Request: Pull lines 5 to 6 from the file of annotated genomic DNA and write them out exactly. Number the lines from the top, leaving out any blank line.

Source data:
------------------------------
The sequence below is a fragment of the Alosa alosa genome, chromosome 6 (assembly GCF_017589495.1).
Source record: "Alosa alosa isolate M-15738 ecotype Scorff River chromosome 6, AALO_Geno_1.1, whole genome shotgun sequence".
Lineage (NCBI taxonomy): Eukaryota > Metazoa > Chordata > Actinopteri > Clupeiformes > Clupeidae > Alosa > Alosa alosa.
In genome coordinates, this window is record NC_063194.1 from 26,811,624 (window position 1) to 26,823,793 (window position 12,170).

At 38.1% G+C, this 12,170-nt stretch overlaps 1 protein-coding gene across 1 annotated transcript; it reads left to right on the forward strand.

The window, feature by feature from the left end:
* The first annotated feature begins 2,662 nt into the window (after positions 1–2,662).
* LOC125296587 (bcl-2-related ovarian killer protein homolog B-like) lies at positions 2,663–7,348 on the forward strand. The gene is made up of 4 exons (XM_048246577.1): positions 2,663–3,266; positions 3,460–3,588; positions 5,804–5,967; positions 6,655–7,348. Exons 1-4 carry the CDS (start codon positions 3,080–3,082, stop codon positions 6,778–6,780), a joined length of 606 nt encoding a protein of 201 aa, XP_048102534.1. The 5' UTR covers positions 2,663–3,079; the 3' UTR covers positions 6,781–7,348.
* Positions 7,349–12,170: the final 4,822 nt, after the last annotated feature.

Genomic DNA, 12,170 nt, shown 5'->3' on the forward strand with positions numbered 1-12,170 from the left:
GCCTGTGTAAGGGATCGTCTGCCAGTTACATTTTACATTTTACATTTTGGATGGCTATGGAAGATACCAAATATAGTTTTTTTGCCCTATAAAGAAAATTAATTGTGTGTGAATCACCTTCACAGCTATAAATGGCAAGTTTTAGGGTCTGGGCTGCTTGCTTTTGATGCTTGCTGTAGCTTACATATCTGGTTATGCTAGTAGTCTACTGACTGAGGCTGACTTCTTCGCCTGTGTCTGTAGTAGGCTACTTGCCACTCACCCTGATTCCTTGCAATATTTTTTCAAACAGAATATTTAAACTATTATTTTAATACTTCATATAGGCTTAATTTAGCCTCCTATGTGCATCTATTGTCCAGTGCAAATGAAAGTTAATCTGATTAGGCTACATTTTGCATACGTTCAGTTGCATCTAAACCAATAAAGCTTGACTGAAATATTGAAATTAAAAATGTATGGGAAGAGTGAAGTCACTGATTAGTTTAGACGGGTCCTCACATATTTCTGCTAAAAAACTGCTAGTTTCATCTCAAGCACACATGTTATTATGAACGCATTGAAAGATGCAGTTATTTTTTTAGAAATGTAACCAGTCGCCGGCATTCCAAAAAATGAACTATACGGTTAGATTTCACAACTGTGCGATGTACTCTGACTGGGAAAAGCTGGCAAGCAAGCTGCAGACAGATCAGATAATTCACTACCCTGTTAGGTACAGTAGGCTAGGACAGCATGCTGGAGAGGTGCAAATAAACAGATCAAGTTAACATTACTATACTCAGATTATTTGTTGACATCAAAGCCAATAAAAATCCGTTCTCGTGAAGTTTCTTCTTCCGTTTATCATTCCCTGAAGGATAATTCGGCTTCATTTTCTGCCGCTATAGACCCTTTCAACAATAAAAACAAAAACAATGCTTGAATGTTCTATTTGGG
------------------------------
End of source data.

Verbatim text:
At 38.1% G+C, this 12,170-nt stretch overlaps 1 protein-coding gene across 1 annotated transcript; it reads left to right on the forward strand.

The window, feature by feature from the left end: